“Can My Relationship with My Adult Child Ever Be What I Hoped For?”
By Joshua Coleman, Ph.D.
“So, as we progress through this estrangement seminar I am beginning to ask myself what hurts more – the actual estrangement, or the realization that the relationship will never be the close wonderful one that I dreamt of when I held her as a baby? Estrangement or no estrangement, the relationship is broken. Though I try very hard to recognize and honor my daughter’s good points, (she’s witty, intelligent, clever, interesting etc.), I could never like someone whose personal style involves putting others down for her own aggrandizement, raging so she can feel powerful and twisting the truth so she can feel righteous. I must love her, or I wouldn’t be writing this, looking at websites or buying into your seminars. However, even if we do all the “right” things and she becomes willing to visit with us, I don’t know if I’ll ever be ready for a total reconciliation or that I’ll ever hang up the phone without feeling a deep sense of sadness and disappointment….Yet, I’m afraid to lose her.
In short, I can’t live with her and I can’t live without her. Hence my question: “How do you love the child you don’t like?” What do you do? What do you say? She KNOWS we don’t like her. She’s said it (in a rage), and we’ve denied it – but she was right. Do we admit it? Do we fake it forever? And how do we handle the pain? How do we keep from being hurt every time she lashes out?
I think it’s an important question, and one that more than a few other estranged parents have wondered about. There are several issues here that are worth highlighting:
- While we all wish that we’d love all of our children equally, the reality is that many parents don’t love all of their children equally and that has to be okay. Some children are more lovable, engaging, rewarding, easy, and most of all from the perspective of estrangement, forgiving. So my first wish would be to help you to let yourself off of the hook for not liking a kid as much who isn’t likeable.
- Since she knows that you feel critical about her behavior I wouldn’t try to whitewash it when it comes up. If she asks about it or criticizes you for it, I would be very direct, but in a kindly way: “Honey, this is a part of you that I have a really hard time with. You’re welcome to disagree with me, you don’t have to share my values, but you can’t be mad at me if I don’t like your values. That doesn’t mean that I don’t love you or want to be close to you, but this behavior is something I have a really hard time with. I’m sure there are lots of things about me you have a really hard time with too.”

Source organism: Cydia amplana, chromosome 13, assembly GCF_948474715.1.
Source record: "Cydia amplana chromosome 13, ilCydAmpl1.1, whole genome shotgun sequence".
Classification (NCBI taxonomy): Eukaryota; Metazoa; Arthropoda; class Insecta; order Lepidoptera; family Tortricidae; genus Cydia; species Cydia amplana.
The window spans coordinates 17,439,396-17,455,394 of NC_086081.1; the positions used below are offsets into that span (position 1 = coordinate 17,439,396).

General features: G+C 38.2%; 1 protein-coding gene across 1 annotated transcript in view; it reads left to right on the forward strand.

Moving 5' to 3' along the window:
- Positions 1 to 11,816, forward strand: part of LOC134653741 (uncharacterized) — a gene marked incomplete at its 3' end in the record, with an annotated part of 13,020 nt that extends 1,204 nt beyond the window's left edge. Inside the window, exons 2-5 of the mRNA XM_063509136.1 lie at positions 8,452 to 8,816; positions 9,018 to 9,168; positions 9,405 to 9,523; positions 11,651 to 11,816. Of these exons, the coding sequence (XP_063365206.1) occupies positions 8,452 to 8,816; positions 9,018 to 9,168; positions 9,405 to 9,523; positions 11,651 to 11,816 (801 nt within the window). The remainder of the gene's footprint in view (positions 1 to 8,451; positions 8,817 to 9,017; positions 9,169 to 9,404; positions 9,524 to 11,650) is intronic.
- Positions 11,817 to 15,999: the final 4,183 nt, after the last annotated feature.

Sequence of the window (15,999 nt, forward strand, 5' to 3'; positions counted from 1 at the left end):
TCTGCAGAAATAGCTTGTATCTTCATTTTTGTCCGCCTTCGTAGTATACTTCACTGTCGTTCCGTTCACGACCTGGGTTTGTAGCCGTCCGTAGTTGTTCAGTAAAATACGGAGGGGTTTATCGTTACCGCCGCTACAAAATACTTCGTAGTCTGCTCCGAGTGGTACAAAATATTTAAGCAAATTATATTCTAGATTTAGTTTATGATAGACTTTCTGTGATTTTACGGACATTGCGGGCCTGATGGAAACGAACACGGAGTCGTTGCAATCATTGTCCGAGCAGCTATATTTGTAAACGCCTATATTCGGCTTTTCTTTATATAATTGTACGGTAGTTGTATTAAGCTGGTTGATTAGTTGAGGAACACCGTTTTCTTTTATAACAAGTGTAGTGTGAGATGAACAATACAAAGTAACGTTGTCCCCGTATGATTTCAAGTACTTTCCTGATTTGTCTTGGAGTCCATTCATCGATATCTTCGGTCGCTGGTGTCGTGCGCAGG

ABOUT THE AUTHOR – JOSHUA COLEMAN
Dr. Coleman is a psychologist in private practice in the San Francisco Bay Area and a Senior Fellow with the Council on Contemporary Families, a non-partisan organization of leading sociologists, historians, psychologists and demographers dedicated to providing the press and public with the latest research and best-practice findings about American families. He has lectured at Harvard University, The University of California at Berkeley, The University of London, Cornell Weill Medical School, and blogs on parent-adult child relationships for the U.C. Berkeley publication, Greater Good Magazine.
Dr. Coleman is frequently contacted by the media for opinions and commentary about changes in the American family. He has been a frequent guest on the Today Show, NPR, and The BBC, and has also been featured on Sesame Street, 20/20, Good Morning America, America Online Coaches, PBS, and numerous news programs for FOX, ABC, CNN, and NBC television. His advice has appeared in The New York Times, The Times of London, The Shriver Report, Fortune, Newsweek, The Chicago Tribune, The Wall Street Journal, Slate, Psychology Today, U.S. World and News Report, Parenting Magazine, The Baltimore Sun and many others.
He is the author of numerous articles and chapters and has written four books: The Makeover: Finding Happiness in Imperfect Harmony (St. Martin’s Press); The Lazy Husband: How to Get Men to Do More Parenting and Housework (St. Martin’s Press); When Parents Hurt: Compassionate Strategies When You and Your Grown Child Don’t Get Along (HarperCollins); and Married with Twins: Life, Love and the Pursuit of Marital Harmony. His books have been translated into Chinese, Croatian, and Korean, and are also available in the U.K., Canada, and Australia.
He is the co-editor, along with historian Stephanie Coontz of seven online volumes of Unconventional Wisdom: News You Can Use, a compendium of noteworthy research on the contemporary family, gender, sexuality, poverty, and work-family issues.